Well, that was one embarrassed doctor.  She turned out to be way ahead of the game intellectually. After a slow start, she began to gain a little weight and to move through her milestones beautifully.  She started kindergarten at an academically enriched private school when she was only 4, and fit in perfectly.  She was a huggy/kissy/smiley child who developed strong attachment and formed friendships easily.

Becca has now turned 21, and just graduated from a prestigious university, where she majored in economics and did a research project that her professor wants to publish.  She has already signed an agreement to join a highly regarded economic consulting firm, this summer.

Though she remains tiny, she is totally healthy, and enjoys running and workouts at a gym.  She lives on her own and supports herself; her college gave her much financial aid while she was a student.  She has been dating the same young man for over three years and they have a very caring relationship.  She has good values, doesn’t do drugs, drinks an occasional glass of wine, and doesn’t go to wild parties. 

She had one bout of depression in high school, but it quickly came under control with medication.  She has had no recurrences, is not currently taking medication, and has occasionally seen a therapist briefly when she has felt stressed.  Basically, she handles life well and with a degree of maturity and common sense that is quite remarkable.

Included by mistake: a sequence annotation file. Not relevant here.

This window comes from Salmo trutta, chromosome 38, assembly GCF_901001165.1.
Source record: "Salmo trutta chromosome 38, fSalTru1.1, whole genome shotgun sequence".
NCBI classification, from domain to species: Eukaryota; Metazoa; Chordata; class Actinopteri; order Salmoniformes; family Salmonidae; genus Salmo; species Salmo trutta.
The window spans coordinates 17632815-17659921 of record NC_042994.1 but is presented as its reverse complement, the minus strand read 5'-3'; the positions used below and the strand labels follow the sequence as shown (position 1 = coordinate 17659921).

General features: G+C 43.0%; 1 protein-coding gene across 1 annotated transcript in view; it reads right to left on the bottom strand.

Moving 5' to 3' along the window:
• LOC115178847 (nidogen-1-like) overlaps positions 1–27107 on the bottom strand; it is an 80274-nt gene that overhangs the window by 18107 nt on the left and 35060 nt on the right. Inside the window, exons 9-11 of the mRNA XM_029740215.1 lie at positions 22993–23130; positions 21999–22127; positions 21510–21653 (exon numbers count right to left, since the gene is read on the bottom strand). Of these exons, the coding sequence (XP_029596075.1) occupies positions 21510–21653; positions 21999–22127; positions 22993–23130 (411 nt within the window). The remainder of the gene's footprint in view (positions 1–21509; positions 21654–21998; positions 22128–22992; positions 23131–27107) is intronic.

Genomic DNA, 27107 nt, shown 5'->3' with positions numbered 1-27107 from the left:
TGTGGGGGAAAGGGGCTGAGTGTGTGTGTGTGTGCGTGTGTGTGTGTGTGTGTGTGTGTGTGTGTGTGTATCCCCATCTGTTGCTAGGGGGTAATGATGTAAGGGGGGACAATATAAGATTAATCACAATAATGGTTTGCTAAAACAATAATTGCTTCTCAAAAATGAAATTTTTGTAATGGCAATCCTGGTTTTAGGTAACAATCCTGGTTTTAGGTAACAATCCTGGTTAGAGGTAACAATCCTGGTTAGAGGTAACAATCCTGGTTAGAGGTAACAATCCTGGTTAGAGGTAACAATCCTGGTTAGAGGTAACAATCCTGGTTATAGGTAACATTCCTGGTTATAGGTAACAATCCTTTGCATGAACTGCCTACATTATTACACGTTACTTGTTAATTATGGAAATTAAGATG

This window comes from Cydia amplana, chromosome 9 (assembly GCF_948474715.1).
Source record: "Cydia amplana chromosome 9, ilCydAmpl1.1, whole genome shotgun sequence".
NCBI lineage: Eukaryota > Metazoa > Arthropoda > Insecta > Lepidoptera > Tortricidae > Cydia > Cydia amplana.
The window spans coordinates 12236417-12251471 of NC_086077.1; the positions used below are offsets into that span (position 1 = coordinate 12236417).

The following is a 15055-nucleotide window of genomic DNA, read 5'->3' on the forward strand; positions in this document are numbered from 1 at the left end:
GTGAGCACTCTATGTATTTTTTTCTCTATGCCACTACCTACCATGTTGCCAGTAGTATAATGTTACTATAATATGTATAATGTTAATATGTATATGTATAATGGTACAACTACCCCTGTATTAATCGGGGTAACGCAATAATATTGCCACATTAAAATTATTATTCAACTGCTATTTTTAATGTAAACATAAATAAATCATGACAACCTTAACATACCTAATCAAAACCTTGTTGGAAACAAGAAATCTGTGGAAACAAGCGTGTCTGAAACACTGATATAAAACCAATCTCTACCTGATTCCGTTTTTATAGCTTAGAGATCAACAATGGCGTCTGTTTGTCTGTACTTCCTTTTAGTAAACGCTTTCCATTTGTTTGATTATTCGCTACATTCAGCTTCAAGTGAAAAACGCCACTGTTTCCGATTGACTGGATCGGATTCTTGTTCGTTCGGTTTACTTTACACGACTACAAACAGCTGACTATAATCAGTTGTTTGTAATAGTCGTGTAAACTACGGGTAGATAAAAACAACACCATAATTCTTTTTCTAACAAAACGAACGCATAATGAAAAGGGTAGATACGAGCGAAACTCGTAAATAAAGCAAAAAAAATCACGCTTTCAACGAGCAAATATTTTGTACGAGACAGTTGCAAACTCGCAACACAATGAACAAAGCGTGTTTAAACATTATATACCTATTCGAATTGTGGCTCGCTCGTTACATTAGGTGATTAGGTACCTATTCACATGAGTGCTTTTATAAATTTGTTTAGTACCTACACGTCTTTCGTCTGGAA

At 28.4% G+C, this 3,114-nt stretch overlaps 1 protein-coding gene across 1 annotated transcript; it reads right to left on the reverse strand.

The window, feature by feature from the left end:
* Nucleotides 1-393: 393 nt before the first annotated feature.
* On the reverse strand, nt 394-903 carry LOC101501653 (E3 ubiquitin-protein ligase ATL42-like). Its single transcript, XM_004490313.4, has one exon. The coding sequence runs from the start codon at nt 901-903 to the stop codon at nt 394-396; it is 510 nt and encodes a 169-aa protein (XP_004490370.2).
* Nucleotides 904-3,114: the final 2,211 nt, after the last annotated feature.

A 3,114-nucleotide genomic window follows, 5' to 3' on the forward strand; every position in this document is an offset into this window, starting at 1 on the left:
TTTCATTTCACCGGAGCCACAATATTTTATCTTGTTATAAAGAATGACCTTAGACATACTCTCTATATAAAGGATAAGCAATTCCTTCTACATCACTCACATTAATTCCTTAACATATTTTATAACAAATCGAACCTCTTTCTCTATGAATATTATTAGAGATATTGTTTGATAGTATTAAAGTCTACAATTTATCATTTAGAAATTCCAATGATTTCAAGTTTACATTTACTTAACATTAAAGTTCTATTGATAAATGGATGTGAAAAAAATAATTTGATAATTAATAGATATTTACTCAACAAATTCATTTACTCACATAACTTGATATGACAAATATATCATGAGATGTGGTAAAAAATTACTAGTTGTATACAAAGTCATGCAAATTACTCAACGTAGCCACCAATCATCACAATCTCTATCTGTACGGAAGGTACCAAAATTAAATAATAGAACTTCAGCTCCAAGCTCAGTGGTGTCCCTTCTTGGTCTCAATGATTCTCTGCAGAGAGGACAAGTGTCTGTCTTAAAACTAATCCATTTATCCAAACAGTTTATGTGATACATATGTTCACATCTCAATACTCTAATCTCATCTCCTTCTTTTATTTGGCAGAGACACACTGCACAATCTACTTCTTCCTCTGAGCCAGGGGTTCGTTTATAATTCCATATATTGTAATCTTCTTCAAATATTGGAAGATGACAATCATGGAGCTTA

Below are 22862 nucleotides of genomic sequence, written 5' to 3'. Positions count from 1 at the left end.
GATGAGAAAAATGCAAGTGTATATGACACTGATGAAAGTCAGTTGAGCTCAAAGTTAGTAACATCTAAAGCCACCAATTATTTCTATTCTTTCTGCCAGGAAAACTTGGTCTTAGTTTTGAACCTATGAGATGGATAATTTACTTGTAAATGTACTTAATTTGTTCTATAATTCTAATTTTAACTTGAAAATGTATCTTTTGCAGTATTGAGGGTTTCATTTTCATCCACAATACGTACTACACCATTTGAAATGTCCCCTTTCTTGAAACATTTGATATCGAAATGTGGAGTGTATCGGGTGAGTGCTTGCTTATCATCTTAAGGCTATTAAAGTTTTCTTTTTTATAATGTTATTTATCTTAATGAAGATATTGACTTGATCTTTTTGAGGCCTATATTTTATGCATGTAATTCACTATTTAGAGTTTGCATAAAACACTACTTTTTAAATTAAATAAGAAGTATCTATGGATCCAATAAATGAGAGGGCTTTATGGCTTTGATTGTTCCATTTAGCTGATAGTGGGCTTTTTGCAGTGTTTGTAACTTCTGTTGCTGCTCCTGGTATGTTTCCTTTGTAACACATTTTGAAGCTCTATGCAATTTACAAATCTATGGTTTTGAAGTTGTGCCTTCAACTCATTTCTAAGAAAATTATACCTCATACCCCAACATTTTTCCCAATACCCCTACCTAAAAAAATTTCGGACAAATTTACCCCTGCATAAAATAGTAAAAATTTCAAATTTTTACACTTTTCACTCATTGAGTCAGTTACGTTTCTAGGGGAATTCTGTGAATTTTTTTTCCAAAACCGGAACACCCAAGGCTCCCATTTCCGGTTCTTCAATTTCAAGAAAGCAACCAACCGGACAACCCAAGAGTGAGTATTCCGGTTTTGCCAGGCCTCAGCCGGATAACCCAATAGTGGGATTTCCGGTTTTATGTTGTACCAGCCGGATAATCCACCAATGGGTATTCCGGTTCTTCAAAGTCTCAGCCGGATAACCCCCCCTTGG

Frankly, parenting my daughter turned out to be way easier than I expected, even though I was a single older Mom.  Sure, I had less money, less sleep, and less time for myself, but those were small sacrifices to make for the pleasure of parenting my amazing child. 

I’m 71 now.  I hope I’ll have the privilege of being part of Becca’s life for quite a while longer.  But if something happens to me, I feel confident that she will have the strength and skills to carry on and handle life’s challenges.  We have also built a support network that, I hope, will assist her, as needed, if I am no longer around.